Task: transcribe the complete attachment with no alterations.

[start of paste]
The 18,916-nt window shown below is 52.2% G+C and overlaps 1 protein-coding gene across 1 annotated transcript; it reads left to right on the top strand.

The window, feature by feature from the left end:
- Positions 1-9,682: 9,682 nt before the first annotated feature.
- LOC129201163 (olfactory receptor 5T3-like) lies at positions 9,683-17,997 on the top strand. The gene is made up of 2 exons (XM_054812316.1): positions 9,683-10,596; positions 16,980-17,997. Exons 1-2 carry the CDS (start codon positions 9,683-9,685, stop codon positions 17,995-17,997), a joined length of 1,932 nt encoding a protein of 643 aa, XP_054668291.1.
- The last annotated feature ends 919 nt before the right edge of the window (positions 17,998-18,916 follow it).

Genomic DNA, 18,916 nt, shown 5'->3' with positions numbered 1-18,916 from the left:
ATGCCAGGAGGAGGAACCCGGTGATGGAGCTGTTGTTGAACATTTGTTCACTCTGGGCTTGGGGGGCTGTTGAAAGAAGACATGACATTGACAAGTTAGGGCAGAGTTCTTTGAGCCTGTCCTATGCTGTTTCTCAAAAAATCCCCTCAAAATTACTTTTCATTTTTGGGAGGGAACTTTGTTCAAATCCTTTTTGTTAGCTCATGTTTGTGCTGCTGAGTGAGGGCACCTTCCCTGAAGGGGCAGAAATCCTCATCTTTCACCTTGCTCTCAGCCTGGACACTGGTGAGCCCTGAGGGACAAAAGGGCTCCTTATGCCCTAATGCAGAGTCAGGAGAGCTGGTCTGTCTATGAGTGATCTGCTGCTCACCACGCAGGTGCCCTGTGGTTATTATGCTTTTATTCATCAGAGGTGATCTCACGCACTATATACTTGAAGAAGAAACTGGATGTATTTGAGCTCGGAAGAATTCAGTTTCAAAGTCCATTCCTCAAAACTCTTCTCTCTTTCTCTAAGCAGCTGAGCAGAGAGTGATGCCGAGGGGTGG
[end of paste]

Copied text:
The 18,916-nt window shown below is 52.2% G+C and overlaps 1 protein-coding gene across 1 annotated transcript; it reads left to right on the top strand.

The window, feature by feature from the left end:
- Positions 1-9,682: 9,682 nt before the first annotated feature.
- LOC129201163 (olfactory receptor 5T3-like) lies at positions 9,683-17,997 on the top strand. The gene is made up of 2 exons (XM_054812316.1): positions 9,683-10,596; positions 16,980-17,997. Exons 1-2 carry the CDS (start codon positions 9,683-9,685, stop codon positions 17,995-17,997), a joined length of 1,932 nt encoding a protein of 643 aa, XP_054668291.1.
- The last annotated feature ends 919 nt before the right edge of the window (positions 17,998-18,916 follow it).

Genomic DNA, 18,916 nt, shown 5'->3' with positions numbered 1-18,916 from the left:
ATGCCAGGAGGAGGAACCCGGTGATGGAGCTGTTGTTGAACATTTGTTCACTCTGGGCTTGGGGGGCTGTTGAAAGAAGACATGACATTGACAAGTTAGGGCAGAGTTCTTTGAGCCTGTCCTATGCTGTTTCTCAAAAAATCCCCTCAAAATTACTTTTCATTTTTGGGAGGGAACTTTGTTCAAATCCTTTTTGTTAGCTCATGTTTGTGCTGCTGAGTGAGGGCACCTTCCCTGAAGGGGCAGAAATCCTCATCTTTCACCTTGCTCTCAGCCTGGACACTGGTGAGCCCTGAGGGACAAAAGGGCTCCTTATGCCCTAATGCAGAGTCAGGAGAGCTGGTCTGTCTATGAGTGATCTGCTGCTCACCACGCAGGTGCCCTGTGGTTATTATGCTTTTATTCATCAGAGGTGATCTCACGCACTATATACTTGAAGAAGAAACTGGATGTATTTGAGCTCGGAAGAATTCAGTTTCAAAGTCCATTCCTCAAAACTCTTCTCTCTTTCTCTAAGCAGCTGAGCAGAGAGTGATGCCGAGGGGTGG